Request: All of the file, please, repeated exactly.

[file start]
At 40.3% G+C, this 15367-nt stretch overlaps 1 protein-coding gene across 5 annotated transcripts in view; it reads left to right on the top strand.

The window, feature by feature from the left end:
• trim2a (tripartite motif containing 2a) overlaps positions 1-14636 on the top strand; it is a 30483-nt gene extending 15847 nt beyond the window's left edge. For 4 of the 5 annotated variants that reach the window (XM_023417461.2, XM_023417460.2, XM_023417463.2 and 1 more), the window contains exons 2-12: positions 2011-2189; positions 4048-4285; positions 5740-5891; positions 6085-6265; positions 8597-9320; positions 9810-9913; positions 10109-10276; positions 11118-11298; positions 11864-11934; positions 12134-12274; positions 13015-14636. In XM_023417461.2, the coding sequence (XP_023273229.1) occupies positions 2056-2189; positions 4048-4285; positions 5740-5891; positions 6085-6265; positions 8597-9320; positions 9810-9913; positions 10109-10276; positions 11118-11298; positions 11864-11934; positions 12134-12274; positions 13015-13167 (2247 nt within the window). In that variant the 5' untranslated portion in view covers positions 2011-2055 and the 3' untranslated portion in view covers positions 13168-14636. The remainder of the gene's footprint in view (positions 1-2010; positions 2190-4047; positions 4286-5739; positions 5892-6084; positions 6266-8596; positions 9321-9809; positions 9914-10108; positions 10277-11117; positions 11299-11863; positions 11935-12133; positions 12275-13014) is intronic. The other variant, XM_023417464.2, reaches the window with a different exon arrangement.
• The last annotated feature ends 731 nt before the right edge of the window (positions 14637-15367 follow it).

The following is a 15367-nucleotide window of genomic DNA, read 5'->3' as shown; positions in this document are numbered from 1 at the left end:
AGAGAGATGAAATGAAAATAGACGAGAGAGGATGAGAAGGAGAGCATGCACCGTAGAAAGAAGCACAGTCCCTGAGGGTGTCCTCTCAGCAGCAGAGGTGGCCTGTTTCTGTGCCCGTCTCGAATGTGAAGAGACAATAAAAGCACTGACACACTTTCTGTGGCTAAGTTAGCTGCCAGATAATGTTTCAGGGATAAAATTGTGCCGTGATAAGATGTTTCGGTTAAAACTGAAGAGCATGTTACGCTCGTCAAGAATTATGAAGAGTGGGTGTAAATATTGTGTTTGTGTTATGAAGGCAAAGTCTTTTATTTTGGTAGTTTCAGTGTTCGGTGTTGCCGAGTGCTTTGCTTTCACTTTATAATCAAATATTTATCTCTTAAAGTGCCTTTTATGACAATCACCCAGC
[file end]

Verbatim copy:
At 40.3% G+C, this 15367-nt stretch overlaps 1 protein-coding gene across 5 annotated transcripts in view; it reads left to right on the top strand.

The window, feature by feature from the left end:
• trim2a (tripartite motif containing 2a) overlaps positions 1-14636 on the top strand; it is a 30483-nt gene extending 15847 nt beyond the window's left edge. For 4 of the 5 annotated variants that reach the window (XM_023417461.2, XM_023417460.2, XM_023417463.2 and 1 more), the window contains exons 2-12: positions 2011-2189; positions 4048-4285; positions 5740-5891; positions 6085-6265; positions 8597-9320; positions 9810-9913; positions 10109-10276; positions 11118-11298; positions 11864-11934; positions 12134-12274; positions 13015-14636. In XM_023417461.2, the coding sequence (XP_023273229.1) occupies positions 2056-2189; positions 4048-4285; positions 5740-5891; positions 6085-6265; positions 8597-9320; positions 9810-9913; positions 10109-10276; positions 11118-11298; positions 11864-11934; positions 12134-12274; positions 13015-13167 (2247 nt within the window). In that variant the 5' untranslated portion in view covers positions 2011-2055 and the 3' untranslated portion in view covers positions 13168-14636. The remainder of the gene's footprint in view (positions 1-2010; positions 2190-4047; positions 4286-5739; positions 5892-6084; positions 6266-8596; positions 9321-9809; positions 9914-10108; positions 10277-11117; positions 11299-11863; positions 11935-12133; positions 12275-13014) is intronic. The other variant, XM_023417464.2, reaches the window with a different exon arrangement.
• The last annotated feature ends 731 nt before the right edge of the window (positions 14637-15367 follow it).

The following is a 15367-nucleotide window of genomic DNA, read 5'->3' as shown; positions in this document are numbered from 1 at the left end:
AGAGAGATGAAATGAAAATAGACGAGAGAGGATGAGAAGGAGAGCATGCACCGTAGAAAGAAGCACAGTCCCTGAGGGTGTCCTCTCAGCAGCAGAGGTGGCCTGTTTCTGTGCCCGTCTCGAATGTGAAGAGACAATAAAAGCACTGACACACTTTCTGTGGCTAAGTTAGCTGCCAGATAATGTTTCAGGGATAAAATTGTGCCGTGATAAGATGTTTCGGTTAAAACTGAAGAGCATGTTACGCTCGTCAAGAATTATGAAGAGTGGGTGTAAATATTGTGTTTGTGTTATGAAGGCAAAGTCTTTTATTTTGGTAGTTTCAGTGTTCGGTGTTGCCGAGTGCTTTGCTTTCACTTTATAATCAAATATTTATCTCTTAAAGTGCCTTTTATGACAATCACCCAGC